In his first public appearance of 2023, US Federal Reserve Chair Jerome Powell participated in a panel discussion (Central bank independence and the mandate – evolving views) on Tuesday and reiterated the central bank’s commitment to contain inflation. Powell added that ‘restoring price stability when inflation is high can require measures that are not popular in the short term as we raise interest rates to slow the economy’. However, comments on upcoming policy were minimal.
The main highlight for the week, though, was US inflation. Consumer prices, as expected, eased for a 6th consecutive month in the 12 months to December (2022) to 6.5%, according to the US Bureau of Labour Statistics (BLS). This follows the peak set in June 2022 at 9.1%. US core annual inflation, excluding energy and food, eased to 5.7% in the 12 months to December, softening by 0.3 percentage points from November’s 6.0% reading. This led to a bid across risk assets as market participants anticipate a slowdown in the pace of policy tightening out of the US Federal Reserve (Fed). According to the CME’s FedWatch Tool, based on Fed Fund futures contract prices, the market has all but priced in a 25 basis-point increase for the next Fed meeting on 1 February, action that would lift the Federal Funds target range to 4.50%-4.75%.
In the markets, major US equity indices fought their way into another week of positive gains (S&P 500 up 2.7%) amidst upbeat US inflation numbers and the beginning of Q4 earnings on Friday, focussed largely on banking shares. JPMorgan Chase & Co beat quarterly expectations, while Wells Fargo & Co fell short. Also of note in the equity space was the widely watched FAANG index, which posted a muscular week of gains. Amazon powered 14.0% higher, followed by Netflix at 5.47%.
Notable outperformers in the (majors) currency market were EUR/USD, AUD/USD and GBP/USD, up 1.78%, 1.48% and 1.15%, respectively. Laggards on the week were the USD/JPY, down an eye-popping 3.17% and the USD/CAD, shedding 0.35%.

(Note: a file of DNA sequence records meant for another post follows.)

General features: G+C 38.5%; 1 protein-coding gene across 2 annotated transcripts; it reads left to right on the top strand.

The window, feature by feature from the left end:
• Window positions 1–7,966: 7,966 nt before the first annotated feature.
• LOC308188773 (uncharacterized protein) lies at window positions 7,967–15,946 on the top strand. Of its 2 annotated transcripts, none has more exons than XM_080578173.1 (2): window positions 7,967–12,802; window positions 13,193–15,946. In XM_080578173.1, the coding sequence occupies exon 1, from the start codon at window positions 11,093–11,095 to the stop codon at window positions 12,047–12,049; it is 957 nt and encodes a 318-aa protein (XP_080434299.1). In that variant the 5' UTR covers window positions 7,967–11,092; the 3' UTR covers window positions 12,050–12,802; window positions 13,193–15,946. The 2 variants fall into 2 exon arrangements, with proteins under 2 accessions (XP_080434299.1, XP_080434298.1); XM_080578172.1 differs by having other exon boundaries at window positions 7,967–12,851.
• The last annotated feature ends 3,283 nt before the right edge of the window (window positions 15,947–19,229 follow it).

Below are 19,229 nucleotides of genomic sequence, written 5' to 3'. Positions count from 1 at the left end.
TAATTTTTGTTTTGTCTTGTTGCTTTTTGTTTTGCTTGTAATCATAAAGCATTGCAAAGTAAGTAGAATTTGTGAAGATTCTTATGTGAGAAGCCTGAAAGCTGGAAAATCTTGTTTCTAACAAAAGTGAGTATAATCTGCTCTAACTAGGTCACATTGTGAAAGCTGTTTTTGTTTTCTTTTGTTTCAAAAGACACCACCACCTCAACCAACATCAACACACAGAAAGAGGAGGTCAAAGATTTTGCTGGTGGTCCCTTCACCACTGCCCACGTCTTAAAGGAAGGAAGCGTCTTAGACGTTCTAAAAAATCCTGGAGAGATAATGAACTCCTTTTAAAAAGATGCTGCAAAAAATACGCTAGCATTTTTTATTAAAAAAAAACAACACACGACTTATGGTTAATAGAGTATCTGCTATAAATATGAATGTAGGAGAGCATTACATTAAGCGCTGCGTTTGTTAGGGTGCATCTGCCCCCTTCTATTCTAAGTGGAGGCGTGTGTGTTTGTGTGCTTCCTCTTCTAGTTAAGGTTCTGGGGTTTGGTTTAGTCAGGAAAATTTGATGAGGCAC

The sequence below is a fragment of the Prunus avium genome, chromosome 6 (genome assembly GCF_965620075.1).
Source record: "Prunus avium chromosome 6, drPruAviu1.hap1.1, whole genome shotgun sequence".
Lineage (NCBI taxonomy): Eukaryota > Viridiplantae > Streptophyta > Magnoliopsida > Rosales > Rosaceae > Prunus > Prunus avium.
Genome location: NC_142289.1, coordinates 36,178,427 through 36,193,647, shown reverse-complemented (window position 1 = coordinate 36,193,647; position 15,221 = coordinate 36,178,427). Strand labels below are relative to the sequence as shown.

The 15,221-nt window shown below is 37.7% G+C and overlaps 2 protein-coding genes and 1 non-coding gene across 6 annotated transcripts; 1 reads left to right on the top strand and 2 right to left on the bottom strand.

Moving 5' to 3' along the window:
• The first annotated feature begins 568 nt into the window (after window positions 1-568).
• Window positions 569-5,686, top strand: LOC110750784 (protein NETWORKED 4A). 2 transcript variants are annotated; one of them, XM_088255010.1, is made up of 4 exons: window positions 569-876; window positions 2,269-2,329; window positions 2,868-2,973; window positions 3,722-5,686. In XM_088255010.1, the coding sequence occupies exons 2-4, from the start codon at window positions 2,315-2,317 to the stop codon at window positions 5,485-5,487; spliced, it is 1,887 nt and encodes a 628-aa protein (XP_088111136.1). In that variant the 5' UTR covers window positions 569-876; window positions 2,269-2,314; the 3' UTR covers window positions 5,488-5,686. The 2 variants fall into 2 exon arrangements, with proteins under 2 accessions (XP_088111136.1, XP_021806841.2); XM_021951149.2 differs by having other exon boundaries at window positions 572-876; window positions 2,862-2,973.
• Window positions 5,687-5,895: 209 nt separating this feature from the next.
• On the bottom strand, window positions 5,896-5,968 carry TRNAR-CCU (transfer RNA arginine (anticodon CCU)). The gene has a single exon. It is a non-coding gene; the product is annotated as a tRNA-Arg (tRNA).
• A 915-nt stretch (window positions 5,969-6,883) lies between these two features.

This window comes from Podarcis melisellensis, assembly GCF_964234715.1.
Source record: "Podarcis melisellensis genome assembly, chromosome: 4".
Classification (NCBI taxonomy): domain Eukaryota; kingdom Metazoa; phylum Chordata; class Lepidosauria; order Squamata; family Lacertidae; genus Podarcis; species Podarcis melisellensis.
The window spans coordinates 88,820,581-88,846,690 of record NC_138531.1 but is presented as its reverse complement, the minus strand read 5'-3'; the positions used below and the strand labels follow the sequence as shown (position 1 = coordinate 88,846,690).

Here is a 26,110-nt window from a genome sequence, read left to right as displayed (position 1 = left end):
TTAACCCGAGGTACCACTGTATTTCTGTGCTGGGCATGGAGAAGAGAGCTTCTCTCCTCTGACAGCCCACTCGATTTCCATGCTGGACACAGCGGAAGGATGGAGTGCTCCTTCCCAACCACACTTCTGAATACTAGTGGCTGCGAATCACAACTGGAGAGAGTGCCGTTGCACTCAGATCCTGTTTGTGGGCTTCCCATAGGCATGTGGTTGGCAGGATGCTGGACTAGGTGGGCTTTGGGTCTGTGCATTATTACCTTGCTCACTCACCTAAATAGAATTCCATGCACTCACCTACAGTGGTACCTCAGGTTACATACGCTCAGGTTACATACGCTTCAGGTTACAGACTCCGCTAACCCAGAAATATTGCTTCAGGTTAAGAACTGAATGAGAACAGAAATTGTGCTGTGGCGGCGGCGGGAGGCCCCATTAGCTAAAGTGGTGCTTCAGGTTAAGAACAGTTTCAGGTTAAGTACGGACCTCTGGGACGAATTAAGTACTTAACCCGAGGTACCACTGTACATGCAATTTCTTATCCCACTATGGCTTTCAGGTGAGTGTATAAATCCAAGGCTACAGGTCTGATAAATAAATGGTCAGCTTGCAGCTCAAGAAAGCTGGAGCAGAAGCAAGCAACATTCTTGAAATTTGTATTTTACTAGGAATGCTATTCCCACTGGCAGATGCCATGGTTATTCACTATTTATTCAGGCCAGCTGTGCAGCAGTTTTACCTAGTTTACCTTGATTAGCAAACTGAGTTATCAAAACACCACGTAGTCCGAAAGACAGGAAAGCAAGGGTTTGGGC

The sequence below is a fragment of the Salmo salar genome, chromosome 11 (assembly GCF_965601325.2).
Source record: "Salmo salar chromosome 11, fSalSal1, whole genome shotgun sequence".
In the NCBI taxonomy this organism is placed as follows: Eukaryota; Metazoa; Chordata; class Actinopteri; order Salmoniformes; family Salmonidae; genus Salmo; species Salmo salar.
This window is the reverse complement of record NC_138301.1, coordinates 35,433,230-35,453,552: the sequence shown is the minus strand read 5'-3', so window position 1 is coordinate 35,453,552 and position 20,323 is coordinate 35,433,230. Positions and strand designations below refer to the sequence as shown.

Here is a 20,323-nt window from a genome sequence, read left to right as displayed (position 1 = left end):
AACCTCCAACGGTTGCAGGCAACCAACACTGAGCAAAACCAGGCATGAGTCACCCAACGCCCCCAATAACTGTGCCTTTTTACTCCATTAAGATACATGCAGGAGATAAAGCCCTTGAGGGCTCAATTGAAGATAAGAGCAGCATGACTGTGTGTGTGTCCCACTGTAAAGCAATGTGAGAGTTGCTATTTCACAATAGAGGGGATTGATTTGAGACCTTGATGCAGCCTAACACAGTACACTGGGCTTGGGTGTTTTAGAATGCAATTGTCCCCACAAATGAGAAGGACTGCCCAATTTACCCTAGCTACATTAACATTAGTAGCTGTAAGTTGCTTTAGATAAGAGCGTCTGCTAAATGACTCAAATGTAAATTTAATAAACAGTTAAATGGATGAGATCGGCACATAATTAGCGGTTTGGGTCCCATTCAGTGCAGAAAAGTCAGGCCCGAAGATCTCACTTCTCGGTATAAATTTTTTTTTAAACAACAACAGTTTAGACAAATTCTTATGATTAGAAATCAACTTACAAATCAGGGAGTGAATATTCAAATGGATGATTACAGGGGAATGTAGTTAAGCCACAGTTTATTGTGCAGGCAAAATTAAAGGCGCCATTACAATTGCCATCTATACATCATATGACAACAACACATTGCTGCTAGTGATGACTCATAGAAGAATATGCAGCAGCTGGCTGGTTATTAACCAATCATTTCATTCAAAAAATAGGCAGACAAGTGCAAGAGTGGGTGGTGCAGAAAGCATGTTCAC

Liquidity is likely to be thinner than usual on Monday as not only is the economic calendar somewhat light, US banks will leave their doors closed in observance of Martin Luther King Jr. Day. However, Tuesday will undoubtedly offer a more engaging environment, kicking off with the year-over-year growth rate (GDP) for China for Q4 at 2:00 am GMT, followed by the UK Claimant Count for December at 7:00 am GMT and Germany’s ZEW Economic Sentiment Survey at 10:00 am GMT. US hours will see the latest Canadian inflation data at 1:30 pm GMT and the US New York Manufacturing Index. We also see earnings from Goldman Sachs and Morgan Stanley during pre-market hours.
Early hours Wednesday will have attention shift to the Bank of Japan’s (BoJ) interest rate decision at 3:00 am GMT. The consensus heading into the rate decision is that the central bank will maintain its ultra-low interest rate policy at -0.1%, though expectations are growing for a policy review this year. This is shortly followed by the widely anticipated annual inflation rate for the UK for December at 7:00 am GMT, expected to ease to 10.6% (median forecast), with the core annual inflation number projected to remain unchanged at 6.3%. The Bank of England (BoE) are set to meet a day after the Fed meeting on 2 February, with markets currently expecting the central bank to hike the Bank Rate by 50 basis points, a move which would lift the benchmark rate to 4.00%. Finally, Wednesday’s markets will also be drawn to US retail sales and Producer Price Index (PPI) data at 1:30 pm GMT.
Thursday welcomes Aussie employment data for December at 12:30 am GMT, followed by US housing figures (December) at 1:30 pm GMT and the usual weekly US initial jobless claims data for the week ending 13 January. Also of relevance on Thursday, Procter & Gamble (pre-market hours) and Netflix (after-market hours) release their latest quarterly earnings results.
Friday rounds off the week with a look at retail sales data from the UK for December and Canada for November at 7:00 am GMT and 1:30 pm GMT, respectively.
Technical View for Key Markets this Week
US Dollar Index: Price Action Eyeing the Lower Limit of a Decision Point
Down 1.67% last week, the US dollar is poised to challenge the lower perimeter of a notable decision point at 101.30-103.91 on the monthly timeframe. This follows a one-sided decline in Q4 of 2022 from an ascending channel resistance, extended from the high 103.82, structure that was also complemented by negative divergence out of the Relative Strength Index (RSI). Month to date, the buck is down 1.3% and is on track to pencil in a fourth consecutive monthly loss.